The MLB season lasts half the year, and it can be hard for the average fan to keep up. That’s where we come in. Every day during the 2017 regular season, Beyond the Box Score will be recapping all the biggest action from the previous day — with a sabermetric slant, of course — and looking ahead to what today will bring.
Yesterday’s biggest play
Joe Panik drives in the go-ahead run in extras — +.347 WPA
Joe Panik had a disappointing, injury-filled 2016. His wRC+ dropped from 136 the season prior to a paltry 86 and he slashed just .239/.315/.379. Although it’s early and beating the small sample size drum is still necessary, it seems like Panik is returning to his 2015 form. The Giants second baseman is slashing .319/.389/.447 with a wRC+ of 133 so far this season.
My Beyond the Box Score colleague Joe Clarkin wrote about Panik’s potential for a rebound season due to his strikingly low 2016 BABIP. His hard hit rate, which certainly contributes a great deal to BABIP, is up 10.1 percent this year. The Giants are off to a rocky start as a whole, but Panik appears to be in full bounce back mode.
He saw four straight sinkers from southpaw Scott Alexander in the 11th inning on Tuesday night and with only a .7 mile per hour difference between the four pitches, it’s fair to assume that he had the timing of the pitch down. Once Panik got a sinker belt high he drove it to center field where Lorenzo Cain tried his best to ruin the moment. Cain made a valiant effort and almost came up with a spectacular catch, but his starting position in this instance was a detriment as he began the play from slightly to the right of second base and couldn’t quite reach the ball in time.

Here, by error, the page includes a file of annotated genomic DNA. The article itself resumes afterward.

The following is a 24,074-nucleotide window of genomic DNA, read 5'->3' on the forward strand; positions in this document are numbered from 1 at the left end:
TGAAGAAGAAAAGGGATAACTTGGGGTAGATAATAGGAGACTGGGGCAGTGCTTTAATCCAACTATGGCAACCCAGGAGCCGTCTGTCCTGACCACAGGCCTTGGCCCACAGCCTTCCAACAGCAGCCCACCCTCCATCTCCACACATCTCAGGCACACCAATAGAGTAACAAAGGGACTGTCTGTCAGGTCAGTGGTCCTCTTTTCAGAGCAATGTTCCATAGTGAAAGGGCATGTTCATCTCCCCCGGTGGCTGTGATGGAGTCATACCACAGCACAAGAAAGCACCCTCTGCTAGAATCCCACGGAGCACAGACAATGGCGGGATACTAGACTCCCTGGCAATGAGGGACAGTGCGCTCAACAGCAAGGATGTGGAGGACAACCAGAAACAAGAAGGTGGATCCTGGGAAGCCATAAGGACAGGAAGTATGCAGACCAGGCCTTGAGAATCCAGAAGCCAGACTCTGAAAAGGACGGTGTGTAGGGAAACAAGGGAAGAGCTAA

With Cain prone on the Kaufmann Stadium grass, Giants catcher Nick Hundley — who with two outs was running on contact — scored easily and the Giants picked up a much needed win.
And you're all acting like the Giants aren't having a nice season. pic.twitter.com/7mPa4Se3y8— Grant Brisbee (@mccoveychron) April 19, 2017
Yesterday’s best game score
Miguel Gonzalez — 81
Game Score was developed by Bill James as a quick way to evaluate a starting pitcher’s performance. The score begins at 50, with points added for outs and strikeouts, and subtracted for walks, hits, and runs. A score of 70 is very good; a score of 90 is outstanding.
When Don Mattingly pulled the plug on Wei-Yin Chen’s outing in Seattle after seven innings and 100 pitches he not only killed Chen’s chance to throw a no-hitter, but his opportunity to earn the day’s best game score. Chen’s mark of 80 came up one point short of the White Sox’s Miguel Gonzalez and his sparkling effort against the Yankees.
In 8 1⁄3 innings in the Bronx on Tuesday, Gonzalez gave up one earned run on four hits and one walk. He struck out just four, instead relying on ten fly ball outs and two double plays to do the heavy lifting. Gonzalez isn’t known as an extreme fly ball pitcher, his 38 percent fly ball rate was a little bit less than four percentage points above league average in 2016.
The ease with which balls can reach the seats in Yankee Stadium makes living on fly ball outs a potentially disastrous strategy there, but Gonzalez was able to make it work. Statcast tracked 9 of the 10 fly balls put into play against Gonzalez and showed an average exit velocity against of 86.9 miles per hour at an average launch angle of 40.2 degrees. Other than a 101 mile per hour Jacoby Ellsbury smash in the first, the balls put in the air against Gonzalez were either hit too weakly, or at too high an angle.